CeCe Telfer, a trans runner, has been ruled ineligible for the US Olympic trials.
- The transgender athlete CeCe Telfer, 26, has been denied the right to compete in the women’s 400-meter hurdles at the US Olympic trials.
- Reportedly, Telfer has not demonstrated that she meets the World Athletics testosterone requirements.
- The runner’s manager, David McFarland, states that she would respect the decision.
CeCe Telfer, the first openly transgender woman to win an NCAA title, failed to prove she meets the testosterone requirements set by World Athletics. As a result, the Jamaican-American athlete will not be allowed to compete in the women’s 400-meter hurdles at the US Olympic trials in Oregon, Daily Mail reports.
However, on Thursday, June 24, USA Track & Field (USATF) stated that Telfer would still have the opportunity to take part in future sports events, as long as she gets her testosterone levels below five nanomoles per liter (nmol/L) in the next 12 months.
“If CeCe meets the conditions for transgender athlete participation in the future, we wholeheartedly back her participation in international events as a member of Team USATF.”
David McFarland, Telfer’s manager, announced that the athlete would respect the decision.
“CeCe has turned her focus towards the future and is continuing to train. She will compete on the national – and world – stage again soon.”
In 2019, the transgender competitor took part in the NCAA Women’s Division II Outdoor Track and Field Championships. Moreover, Telfer even won a Division II national title in the 400-meter hurdles and was named an All-American.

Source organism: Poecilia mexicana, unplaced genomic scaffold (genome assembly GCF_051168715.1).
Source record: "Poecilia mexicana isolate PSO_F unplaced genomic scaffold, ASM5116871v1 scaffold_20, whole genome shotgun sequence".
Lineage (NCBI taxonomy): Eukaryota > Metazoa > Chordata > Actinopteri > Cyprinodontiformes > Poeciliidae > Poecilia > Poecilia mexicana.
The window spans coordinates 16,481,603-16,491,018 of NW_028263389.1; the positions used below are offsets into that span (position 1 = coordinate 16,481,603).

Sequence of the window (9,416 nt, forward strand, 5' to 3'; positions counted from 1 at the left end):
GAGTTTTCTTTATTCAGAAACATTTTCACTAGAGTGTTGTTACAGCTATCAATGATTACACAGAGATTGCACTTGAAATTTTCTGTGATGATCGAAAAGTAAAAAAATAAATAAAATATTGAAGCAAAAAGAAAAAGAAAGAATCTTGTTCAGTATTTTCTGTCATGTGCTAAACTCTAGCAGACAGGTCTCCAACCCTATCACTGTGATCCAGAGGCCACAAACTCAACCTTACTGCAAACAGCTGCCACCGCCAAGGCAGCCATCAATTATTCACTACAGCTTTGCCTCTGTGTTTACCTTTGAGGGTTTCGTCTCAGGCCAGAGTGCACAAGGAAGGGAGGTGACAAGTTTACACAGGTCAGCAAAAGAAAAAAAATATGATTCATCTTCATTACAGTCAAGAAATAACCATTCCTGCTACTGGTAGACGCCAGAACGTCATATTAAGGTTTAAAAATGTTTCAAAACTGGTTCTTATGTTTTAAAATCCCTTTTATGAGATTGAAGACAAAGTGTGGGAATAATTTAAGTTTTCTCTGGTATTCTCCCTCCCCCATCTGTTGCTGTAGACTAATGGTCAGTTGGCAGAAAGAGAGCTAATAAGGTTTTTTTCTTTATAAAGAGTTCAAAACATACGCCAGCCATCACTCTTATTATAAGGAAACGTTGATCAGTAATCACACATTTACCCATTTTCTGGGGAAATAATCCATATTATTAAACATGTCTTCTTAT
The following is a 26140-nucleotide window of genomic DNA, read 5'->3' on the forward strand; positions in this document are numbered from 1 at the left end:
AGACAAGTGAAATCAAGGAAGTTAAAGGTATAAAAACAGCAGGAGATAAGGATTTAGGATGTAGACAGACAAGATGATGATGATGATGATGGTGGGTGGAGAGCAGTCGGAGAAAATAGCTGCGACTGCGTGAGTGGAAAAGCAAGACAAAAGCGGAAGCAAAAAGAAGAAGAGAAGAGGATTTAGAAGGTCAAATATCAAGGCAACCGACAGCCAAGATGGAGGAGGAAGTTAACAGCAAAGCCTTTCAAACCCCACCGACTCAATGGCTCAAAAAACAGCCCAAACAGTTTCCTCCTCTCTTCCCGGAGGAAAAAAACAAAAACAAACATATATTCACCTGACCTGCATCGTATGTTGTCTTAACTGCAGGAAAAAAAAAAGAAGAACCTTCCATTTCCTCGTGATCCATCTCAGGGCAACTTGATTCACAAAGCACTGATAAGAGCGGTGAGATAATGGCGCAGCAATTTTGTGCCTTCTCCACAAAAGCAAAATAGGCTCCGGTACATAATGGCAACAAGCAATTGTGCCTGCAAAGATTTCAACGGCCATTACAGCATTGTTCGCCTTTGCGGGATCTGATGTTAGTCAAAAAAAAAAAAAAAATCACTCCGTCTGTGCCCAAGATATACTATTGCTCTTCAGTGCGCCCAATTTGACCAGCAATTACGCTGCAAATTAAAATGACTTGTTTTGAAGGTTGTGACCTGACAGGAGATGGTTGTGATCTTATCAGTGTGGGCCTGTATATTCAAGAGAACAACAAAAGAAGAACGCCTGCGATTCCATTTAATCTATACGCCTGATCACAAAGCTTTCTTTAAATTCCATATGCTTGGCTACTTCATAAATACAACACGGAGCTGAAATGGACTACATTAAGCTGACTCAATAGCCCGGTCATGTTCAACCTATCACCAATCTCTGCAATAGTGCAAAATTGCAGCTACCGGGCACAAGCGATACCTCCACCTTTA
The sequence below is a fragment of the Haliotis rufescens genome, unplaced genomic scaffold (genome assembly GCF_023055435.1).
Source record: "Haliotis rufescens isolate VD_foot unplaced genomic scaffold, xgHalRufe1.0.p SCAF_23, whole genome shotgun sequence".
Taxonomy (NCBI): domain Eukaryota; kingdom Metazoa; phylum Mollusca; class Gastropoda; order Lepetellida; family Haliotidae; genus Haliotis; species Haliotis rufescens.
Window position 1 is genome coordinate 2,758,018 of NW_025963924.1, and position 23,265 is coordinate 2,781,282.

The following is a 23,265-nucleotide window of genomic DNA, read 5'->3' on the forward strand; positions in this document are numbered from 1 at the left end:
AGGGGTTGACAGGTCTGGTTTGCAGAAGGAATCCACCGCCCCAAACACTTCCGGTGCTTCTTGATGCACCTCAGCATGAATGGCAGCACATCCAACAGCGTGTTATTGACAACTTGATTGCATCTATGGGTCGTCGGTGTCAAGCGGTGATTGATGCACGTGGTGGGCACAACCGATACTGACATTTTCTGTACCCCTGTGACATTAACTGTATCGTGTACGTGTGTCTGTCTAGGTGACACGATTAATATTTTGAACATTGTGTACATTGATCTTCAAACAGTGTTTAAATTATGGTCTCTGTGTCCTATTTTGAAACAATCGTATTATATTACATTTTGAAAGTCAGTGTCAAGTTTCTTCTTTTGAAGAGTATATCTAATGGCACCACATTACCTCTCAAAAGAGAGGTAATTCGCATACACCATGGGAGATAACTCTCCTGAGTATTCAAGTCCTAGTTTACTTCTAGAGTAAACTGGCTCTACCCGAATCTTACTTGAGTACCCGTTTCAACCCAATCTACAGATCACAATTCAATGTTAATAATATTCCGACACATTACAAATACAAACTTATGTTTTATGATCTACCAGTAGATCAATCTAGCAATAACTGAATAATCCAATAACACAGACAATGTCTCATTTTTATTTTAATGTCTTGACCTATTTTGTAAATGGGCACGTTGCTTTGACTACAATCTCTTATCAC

“I love what I’m doing and I’m getting to live my truth and live my authentic life. I believe that this is my way of being the change that I want to see in the world. And I live by that every single day.”
— FPU Ravens (@FPUathletics) May 26, 2019
Responding to many who argue that trans athletes in women’s sports have an unfair advantage, Telfer claims she is actually at a disadvantage.
The 26-year-old runner has stressed that her 6-foot-2 frame makes her more susceptible to wind resistance. Speaking to OutSports.com, she said:
“First of all, my height, how tall I am, is a disadvantage, because the wind is hitting us so hard and the taller you are, the harder you fall, basically. There’s wind resistance.”
Noting that the spacing of the hurdles is arranged for shorter runners, she added:
“The distance between the hurdles is smaller in women’s competition. They are six inches shorter than in the men’s races, but more than half a meter closer together.”
Telfer believes that sports saved her life.
In high school, as CeCe shares herself, she has been dealing with suicidal thoughts. She admits:
“Though I felt like I could be myself at school, hiding who I was at home became harder and harder. It became a matter of life or death for me. I started having suicidal thoughts and even began writing a note to leave behind after I exited the world. But I could never finish the note because I kept getting pulled into training and competing in track meets.
Sports saved me. I could stay at school longer because I had track practice, and running kept my mind distracted from the reality of my situation outside of school. I don’t know if I would be here if I didn’t have sports.”
On the contrary, a New Zealand trans weightlifter did qualify for the Olympics.
Laurel Hubbard, 43, became the first transgender athlete to qualify for the Tokyo Olympics. New Zealand Prime Minister Jacinda Ardern supported the weightlifter’s inclusion.
Contrarily, Tracey Lambrechs, one of the country’s former Olympic weightlifters, commented that transgender athletes in competitions will have a damaging impact on women’s sports.
Lambrechs told FOX News:
“It’s honestly going to knock women out of sport. Women are not going to want to participate in something where there isn’t opportunity for them to win medals or go to international competition.”
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